I was just finishing adjusting my tack when he spoke. “You know Carrellia is fully restored as a princess, don’t you?”
I turned my head, surprised. “What?”
“She was out of favor before,” he continued as he swung up into his saddle. “True, she was still a princess, but her father and his court considered her more of an ambassador than anything. Now her brother has fallen out of favor – nearly disowned, from what I’ve heard – though I can’t say how or why. Now, even with her background, her father has accepted her back into his court, despite the past. You know the story of her mother, don’t you?”
I shook my head. “I only know she was an herb witch who supposedly seduced her father into marrying her.”
“Did you know that she was accused of being a witch, tortured and burned alive?”
I stared up at him.
“Yes, Leora. That is what people think of mages, or anyone who has the ability to do magic, in Morlanta.”
I paused, thinking, and then climbed up onto my mare. “Then how does Lia manage?”
“By being one of the most covert and quiet mages anyone has ever known.” He sighed, then clicked his tongue at his horse and started forward. Mine quickly followed. “I’ll tell you what I do know of the woman. Lia was sent away to a small castle at the edges of Morlanta after her mother was killed, away from court, so her father would not have to deal with her. She was very young at the time, though I’m not sure how young. Somehow or other, she knew she had magic. I think she knew that her mother had magic, and so she must have it. She heard of the Council Village and how this country does not persecute its mages, at least not so much. Somehow, she convinced her father to send her over here, tricking him into thinking that the Council Village was a training center for ambassadors, where she would learn multiple languages and be trained in diplomacy. I don’t know what she told him or how she convinced him, but I think he was just glad to have her be even farther away from his court and his life. So he sent her to the Council Village. She was still young, too young to have powers, but she convinced the Council to let her stay and at least learn different languages and all the normal reading and writing that people learn until her powers manifested themselves.”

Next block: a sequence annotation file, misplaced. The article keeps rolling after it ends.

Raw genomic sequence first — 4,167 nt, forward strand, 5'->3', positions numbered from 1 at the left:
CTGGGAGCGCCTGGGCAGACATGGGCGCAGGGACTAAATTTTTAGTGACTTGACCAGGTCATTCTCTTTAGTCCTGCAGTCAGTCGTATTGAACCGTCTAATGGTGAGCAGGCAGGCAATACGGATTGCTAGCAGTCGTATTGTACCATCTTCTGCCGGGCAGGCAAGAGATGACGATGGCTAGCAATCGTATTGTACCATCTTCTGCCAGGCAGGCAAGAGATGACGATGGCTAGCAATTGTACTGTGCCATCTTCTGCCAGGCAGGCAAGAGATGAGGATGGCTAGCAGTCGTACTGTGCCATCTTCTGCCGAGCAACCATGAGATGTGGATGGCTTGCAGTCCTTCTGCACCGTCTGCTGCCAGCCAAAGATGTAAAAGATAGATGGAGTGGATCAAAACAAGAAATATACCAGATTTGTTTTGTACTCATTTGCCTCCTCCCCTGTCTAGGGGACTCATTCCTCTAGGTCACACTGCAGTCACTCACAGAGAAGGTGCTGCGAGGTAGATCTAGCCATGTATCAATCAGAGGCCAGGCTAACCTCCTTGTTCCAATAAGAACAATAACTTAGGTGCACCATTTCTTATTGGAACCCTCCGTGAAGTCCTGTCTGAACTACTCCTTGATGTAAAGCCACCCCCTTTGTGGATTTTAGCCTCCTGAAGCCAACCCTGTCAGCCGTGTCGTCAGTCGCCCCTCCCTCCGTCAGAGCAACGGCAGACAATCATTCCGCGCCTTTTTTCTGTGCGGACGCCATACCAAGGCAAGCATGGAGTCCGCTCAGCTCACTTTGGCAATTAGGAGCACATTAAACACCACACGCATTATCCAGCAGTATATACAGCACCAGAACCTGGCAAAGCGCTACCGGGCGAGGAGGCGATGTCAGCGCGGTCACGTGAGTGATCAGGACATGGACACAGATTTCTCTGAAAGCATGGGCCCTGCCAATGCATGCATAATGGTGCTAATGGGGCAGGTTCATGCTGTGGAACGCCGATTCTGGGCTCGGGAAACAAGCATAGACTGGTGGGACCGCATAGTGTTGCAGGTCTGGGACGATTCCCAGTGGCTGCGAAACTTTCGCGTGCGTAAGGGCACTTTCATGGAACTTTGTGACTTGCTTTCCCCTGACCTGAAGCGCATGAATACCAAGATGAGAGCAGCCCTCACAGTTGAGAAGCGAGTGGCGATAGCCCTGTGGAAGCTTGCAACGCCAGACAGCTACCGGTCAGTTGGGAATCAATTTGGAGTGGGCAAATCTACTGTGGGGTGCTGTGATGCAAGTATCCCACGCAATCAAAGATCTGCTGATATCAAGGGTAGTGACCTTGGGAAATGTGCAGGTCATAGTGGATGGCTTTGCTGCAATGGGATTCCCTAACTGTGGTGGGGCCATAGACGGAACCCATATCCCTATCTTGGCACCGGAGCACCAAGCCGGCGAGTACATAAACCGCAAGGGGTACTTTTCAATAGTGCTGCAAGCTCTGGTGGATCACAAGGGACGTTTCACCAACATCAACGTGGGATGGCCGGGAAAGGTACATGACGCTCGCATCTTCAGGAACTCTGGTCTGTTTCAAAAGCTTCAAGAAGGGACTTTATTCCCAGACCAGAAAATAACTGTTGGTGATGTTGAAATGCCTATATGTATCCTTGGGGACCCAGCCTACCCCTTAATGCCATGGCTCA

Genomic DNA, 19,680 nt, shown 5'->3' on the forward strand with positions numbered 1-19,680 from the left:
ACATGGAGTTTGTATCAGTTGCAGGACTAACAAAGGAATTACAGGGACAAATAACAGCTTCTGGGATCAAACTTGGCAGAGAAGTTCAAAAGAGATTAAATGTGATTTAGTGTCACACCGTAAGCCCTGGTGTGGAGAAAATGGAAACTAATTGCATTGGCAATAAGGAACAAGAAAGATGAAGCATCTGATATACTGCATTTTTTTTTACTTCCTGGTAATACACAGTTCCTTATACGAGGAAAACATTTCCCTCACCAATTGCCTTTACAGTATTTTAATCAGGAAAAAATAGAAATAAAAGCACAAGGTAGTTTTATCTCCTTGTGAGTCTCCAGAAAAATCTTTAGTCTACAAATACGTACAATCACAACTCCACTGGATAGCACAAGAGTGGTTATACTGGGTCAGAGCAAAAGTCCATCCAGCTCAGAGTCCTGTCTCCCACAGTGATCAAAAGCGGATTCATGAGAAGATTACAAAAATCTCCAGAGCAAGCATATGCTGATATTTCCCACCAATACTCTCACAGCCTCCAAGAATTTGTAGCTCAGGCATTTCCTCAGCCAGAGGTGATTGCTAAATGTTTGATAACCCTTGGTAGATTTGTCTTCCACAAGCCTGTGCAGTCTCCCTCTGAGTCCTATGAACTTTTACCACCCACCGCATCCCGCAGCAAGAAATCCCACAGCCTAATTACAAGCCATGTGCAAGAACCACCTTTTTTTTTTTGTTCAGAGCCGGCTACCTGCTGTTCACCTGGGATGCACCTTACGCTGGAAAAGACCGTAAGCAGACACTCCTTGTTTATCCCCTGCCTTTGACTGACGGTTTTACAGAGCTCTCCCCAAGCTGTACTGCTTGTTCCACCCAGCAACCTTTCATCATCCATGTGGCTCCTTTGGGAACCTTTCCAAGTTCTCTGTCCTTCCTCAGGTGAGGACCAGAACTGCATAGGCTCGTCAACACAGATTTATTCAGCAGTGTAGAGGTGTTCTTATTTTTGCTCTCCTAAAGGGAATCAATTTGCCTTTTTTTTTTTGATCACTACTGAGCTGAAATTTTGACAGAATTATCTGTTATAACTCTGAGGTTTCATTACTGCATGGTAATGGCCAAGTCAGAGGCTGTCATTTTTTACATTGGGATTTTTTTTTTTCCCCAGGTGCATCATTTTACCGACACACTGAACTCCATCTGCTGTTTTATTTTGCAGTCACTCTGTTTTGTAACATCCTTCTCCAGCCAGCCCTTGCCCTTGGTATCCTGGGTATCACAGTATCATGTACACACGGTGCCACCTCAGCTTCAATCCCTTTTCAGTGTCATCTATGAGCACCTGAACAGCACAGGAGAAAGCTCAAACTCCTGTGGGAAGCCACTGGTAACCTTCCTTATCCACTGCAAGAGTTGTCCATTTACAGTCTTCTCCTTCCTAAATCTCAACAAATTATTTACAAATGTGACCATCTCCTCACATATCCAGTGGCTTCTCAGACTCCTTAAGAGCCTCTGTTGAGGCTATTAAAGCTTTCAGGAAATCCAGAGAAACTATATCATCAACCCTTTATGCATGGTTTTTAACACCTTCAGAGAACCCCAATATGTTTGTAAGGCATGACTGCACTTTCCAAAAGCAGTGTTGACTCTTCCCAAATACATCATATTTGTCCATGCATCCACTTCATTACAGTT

“How young was she?”
“I don’t know for sure, as this was before I came to be at the Council Village, but I believe she was younger than ten.”
I just stared at him.
He nodded at me. “So she stayed at the Council Village, learning what she could, until her powers came in, and then she learned about her powers with startling speed. True, she was older than I was when she passed her Trials, but I believe it is because she did not want to try for them yet. When she finally did pass her Trials, she was 23 years old, I believe, and wrote a letter to her father, telling him she had passed all schooling and was ready to be an ambassador, if he wished. Since the ambassador to this continent was elderly and wished to retire, he assigned her here.”
I paused. “All of it? The entire—?”
“You know very well that with all the small provinces on this continent, for its large size, it would be much too difficult to have that many ambassadors. Because so many of ours are aligned, usually, and with the same interests, it is simpler just to have one or two who travel around and meet with the different lords and ladies who rule the provinces. In the past they have had two, but Lia has proved capable enough that the King decided he didn’t need another. I daresay Lia has met every lord and lady in her many years as an ambassador.”
He turned to me. “However, after her brother fell out of favor, the King remembered his daughter, brought her back and restored her to full favor. There are a lot of politics involved, of course, but if I know anything about Morlanta, what the King says goes. You’d best remember that when we’re over there.”
I could not help it; I stared at him again. “When we’re over there?” I asked.
“But I thought you’d decided against us going.”
“You thought wrong. Unless, of course, you would rather not go?”
I paused, thinking carefully. “If you feel I would do better here, I would defer to your decision, Master.”
“A very political response. As it is, you’re advanced enough that I see no problem with us going with Lia. And you will be able to continue your studies, though they would be of the more theoretical kind and not practical application.”
I stared at him. “Theoretical.”